Saturday, 8 November 2014

2 Americans set free N. Korea detention– US officials


US citizens Kenneth Bae (L) and Matthew Todd Miller (Reuters)
L-R: Kenneth, Matthew. Photo: Reuters


North Korea has released detained US citizens Kenneth Bae and Matthew Todd Miller, and they are already on their way home, RT reports.

The release of the prisoners was confirmed by Office of the Director of National Intelligence, which said that the Bae and Miller were being accompanied to the US by James Clapper, the director of national intelligence.

According to RT, the US State Department said that it “welcomed” the release of Bae and Todd by the hard-line Stalinist regime in Pyongyang.

“We are grateful to director of national intelligence [James] Clapper, who engaged on behalf of the US in discussions with DPRK (Democratic People's Republic of Korea) authorities about the release of two citizens,” the State Department said in a statement.

“The Department of State welcomes the release of US citizens Kenneth Bae and Matthew Todd Miller from the DPRK (Democratic People's Republic of Korea), where they have been held for two years and seven months, respectively," it said. "We also want to thank our international partners, especially our Protecting Power, the government of Sweden, for their tireless efforts to help secure the freedom of Mr Bae and Mr Miller.”

Korean-American evangelical Christian missionary Kenneth Bae was handed a 15-year prison term in April 2013 on charges of planning to overthrow the North Korean government.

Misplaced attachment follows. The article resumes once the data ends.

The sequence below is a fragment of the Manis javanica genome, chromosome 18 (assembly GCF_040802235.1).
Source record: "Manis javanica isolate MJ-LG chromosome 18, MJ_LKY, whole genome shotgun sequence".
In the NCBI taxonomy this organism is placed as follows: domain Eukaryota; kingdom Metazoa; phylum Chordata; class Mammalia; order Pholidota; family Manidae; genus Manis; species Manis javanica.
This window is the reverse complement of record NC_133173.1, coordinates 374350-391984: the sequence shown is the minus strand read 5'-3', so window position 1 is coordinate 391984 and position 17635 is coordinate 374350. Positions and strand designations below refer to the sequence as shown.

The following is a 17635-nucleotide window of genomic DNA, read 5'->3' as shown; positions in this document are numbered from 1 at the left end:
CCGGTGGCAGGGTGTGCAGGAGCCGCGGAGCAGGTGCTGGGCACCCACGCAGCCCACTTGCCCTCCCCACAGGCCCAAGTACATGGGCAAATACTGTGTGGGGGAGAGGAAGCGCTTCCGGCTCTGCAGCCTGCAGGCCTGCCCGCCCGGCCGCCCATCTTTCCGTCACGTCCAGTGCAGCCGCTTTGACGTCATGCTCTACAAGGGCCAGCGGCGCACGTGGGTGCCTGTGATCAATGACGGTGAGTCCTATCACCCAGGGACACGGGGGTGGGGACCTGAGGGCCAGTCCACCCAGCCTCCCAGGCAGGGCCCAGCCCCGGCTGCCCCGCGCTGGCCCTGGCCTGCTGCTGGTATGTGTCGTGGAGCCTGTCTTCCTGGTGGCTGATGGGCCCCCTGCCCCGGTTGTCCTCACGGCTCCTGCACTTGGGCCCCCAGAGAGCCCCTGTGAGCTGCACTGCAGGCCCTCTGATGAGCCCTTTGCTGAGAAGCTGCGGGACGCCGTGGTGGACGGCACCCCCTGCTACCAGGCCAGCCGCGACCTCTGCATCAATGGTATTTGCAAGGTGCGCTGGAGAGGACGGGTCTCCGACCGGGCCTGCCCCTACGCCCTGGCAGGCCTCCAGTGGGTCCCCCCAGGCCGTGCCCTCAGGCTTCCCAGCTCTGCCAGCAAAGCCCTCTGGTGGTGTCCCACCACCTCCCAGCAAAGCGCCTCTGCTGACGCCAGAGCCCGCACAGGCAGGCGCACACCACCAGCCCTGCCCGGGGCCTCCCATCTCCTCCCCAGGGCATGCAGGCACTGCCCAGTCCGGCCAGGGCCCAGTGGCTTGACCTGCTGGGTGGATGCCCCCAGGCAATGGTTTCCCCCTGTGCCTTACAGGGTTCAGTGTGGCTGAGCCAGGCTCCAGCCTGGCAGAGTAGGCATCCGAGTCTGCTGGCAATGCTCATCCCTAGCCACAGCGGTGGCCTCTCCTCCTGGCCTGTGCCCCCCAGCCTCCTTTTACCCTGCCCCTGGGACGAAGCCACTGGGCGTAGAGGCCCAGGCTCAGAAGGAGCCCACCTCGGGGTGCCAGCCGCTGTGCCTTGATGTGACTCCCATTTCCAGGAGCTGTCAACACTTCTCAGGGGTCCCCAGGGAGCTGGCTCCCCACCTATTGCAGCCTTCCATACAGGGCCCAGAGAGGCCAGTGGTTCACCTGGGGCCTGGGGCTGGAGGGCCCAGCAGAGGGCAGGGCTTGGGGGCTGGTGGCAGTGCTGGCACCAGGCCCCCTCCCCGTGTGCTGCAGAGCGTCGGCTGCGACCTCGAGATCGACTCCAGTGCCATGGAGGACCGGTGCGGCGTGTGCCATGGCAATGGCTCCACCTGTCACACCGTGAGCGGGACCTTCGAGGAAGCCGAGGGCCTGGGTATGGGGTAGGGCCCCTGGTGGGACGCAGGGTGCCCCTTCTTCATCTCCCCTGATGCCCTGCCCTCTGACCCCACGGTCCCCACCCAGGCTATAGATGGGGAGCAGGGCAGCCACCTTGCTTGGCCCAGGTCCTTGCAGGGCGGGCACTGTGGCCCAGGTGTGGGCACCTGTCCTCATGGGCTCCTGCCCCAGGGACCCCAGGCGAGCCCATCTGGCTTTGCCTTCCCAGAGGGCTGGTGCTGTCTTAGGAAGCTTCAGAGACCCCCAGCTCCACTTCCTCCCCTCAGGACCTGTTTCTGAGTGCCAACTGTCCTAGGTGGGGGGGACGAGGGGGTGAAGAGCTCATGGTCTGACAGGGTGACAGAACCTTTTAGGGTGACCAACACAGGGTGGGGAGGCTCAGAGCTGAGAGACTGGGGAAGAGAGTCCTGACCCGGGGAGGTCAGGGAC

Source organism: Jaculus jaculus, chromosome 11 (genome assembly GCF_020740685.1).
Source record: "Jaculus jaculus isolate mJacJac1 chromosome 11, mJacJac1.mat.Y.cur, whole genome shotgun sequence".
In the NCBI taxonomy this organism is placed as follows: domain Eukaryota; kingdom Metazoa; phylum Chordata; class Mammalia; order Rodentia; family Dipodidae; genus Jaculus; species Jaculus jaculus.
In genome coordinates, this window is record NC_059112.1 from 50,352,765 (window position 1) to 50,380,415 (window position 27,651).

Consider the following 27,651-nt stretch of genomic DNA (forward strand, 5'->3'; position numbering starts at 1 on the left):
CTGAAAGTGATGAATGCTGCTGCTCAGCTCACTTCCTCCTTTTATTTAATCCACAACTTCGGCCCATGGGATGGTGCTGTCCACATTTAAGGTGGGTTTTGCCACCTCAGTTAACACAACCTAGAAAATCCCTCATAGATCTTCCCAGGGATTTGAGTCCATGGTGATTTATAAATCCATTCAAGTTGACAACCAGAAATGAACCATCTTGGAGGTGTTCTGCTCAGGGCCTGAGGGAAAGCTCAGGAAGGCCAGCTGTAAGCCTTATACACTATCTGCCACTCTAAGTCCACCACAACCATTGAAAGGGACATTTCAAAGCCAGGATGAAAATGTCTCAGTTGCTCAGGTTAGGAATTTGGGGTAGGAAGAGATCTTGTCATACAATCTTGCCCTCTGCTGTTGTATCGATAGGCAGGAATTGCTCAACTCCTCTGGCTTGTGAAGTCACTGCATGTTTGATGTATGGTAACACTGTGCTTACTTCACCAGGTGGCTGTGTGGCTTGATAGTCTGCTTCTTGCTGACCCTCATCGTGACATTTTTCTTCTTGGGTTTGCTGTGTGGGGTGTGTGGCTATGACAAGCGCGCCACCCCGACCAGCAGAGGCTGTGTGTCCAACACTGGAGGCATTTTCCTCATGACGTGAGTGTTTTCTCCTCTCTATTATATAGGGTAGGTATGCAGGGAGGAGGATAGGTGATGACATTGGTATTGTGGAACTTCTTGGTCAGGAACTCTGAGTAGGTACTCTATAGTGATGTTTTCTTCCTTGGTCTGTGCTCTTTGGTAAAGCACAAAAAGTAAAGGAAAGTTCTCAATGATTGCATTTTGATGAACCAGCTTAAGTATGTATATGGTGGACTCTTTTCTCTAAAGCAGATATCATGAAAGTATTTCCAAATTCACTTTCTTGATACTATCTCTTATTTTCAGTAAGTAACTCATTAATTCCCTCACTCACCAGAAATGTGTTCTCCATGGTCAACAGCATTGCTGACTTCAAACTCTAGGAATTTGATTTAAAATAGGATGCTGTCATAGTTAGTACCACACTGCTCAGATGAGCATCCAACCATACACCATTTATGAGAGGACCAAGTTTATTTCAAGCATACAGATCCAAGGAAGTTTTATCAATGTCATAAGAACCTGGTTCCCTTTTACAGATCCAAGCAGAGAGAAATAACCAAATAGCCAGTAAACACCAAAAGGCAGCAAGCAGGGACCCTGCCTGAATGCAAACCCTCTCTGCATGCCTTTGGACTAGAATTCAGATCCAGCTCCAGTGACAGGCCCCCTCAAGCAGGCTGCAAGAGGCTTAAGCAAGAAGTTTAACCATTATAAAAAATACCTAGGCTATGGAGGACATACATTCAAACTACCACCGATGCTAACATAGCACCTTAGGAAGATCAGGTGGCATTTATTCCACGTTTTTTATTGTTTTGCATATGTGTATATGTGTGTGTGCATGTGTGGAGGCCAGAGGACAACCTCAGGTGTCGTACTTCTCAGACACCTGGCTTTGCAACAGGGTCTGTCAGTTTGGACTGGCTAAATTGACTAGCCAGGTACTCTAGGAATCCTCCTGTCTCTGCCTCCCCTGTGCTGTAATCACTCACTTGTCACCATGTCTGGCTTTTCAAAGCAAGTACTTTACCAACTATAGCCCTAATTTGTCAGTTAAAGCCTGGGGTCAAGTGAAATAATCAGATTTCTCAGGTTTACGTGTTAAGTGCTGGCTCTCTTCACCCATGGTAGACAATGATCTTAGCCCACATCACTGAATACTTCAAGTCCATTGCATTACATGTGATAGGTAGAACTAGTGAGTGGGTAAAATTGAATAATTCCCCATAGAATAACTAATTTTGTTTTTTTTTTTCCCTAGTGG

Matthew Todd Miller was sentenced to six years of hard labor on September 14 for committing "acts hostile to the DPRK while entering...under the guise of a tourist."
 
Todd Miller reportedly tore up his visa upon arriving in the country and demanded political asylum in communist North Korea. The incident took place on April 10. The court said that Miller had been planning to "experience prison life so that he could investigate the human rights situation."
 
Pyongyang claimed the results of its investigation showed that Miller did so “not because of simple lack of understanding, but deliberately perpetrated such criminal act for the purpose of directly going to prison.”
 
“He believed that people in the DPRK have neither freedom nor human rights and if they disobey the government they would be subject to a miserable prison life,” KCNA said back in September.
Thus, the court said, Miller had “a foolish idea” of spying on the prison and human rights situation in the country.

“It was his calculation that when he kicked up a fuss tearing up his tourist visa, while going through formalities for entry as a tourist, he would be arrested by a relevant organ and taken to ‘prison’. So, he applied for a tour through a travel agency in the US.”

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